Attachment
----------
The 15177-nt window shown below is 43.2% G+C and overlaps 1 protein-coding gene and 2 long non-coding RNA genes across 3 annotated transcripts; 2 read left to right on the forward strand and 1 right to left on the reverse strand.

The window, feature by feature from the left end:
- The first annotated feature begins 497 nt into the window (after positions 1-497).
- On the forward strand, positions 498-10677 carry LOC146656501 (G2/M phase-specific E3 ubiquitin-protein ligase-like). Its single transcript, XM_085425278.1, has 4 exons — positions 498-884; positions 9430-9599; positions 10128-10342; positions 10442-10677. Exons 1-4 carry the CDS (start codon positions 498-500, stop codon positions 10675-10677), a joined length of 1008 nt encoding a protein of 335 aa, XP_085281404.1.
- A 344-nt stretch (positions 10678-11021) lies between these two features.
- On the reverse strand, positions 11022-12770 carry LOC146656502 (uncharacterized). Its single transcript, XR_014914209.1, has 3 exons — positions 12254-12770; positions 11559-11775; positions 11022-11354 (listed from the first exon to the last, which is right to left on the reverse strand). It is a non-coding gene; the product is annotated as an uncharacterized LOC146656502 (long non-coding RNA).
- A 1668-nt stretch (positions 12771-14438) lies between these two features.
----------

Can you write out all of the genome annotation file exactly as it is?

The 15177-nt window shown below is 43.2% G+C and overlaps 1 protein-coding gene and 2 long non-coding RNA genes across 3 annotated transcripts; 2 read left to right on the forward strand and 1 right to left on the reverse strand.

The window, feature by feature from the left end:
- The first annotated feature begins 497 nt into the window (after positions 1-497).
- On the forward strand, positions 498-10677 carry LOC146656501 (G2/M phase-specific E3 ubiquitin-protein ligase-like). Its single transcript, XM_085425278.1, has 4 exons — positions 498-884; positions 9430-9599; positions 10128-10342; positions 10442-10677. Exons 1-4 carry the CDS (start codon positions 498-500, stop codon positions 10675-10677), a joined length of 1008 nt encoding a protein of 335 aa, XP_085281404.1.
- A 344-nt stretch (positions 10678-11021) lies between these two features.
- On the reverse strand, positions 11022-12770 carry LOC146656502 (uncharacterized). Its single transcript, XR_014914209.1, has 3 exons — positions 12254-12770; positions 11559-11775; positions 11022-11354 (listed from the first exon to the last, which is right to left on the reverse strand). It is a non-coding gene; the product is annotated as an uncharacterized LOC146656502 (long non-coding RNA).
- A 1668-nt stretch (positions 12771-14438) lies between these two features.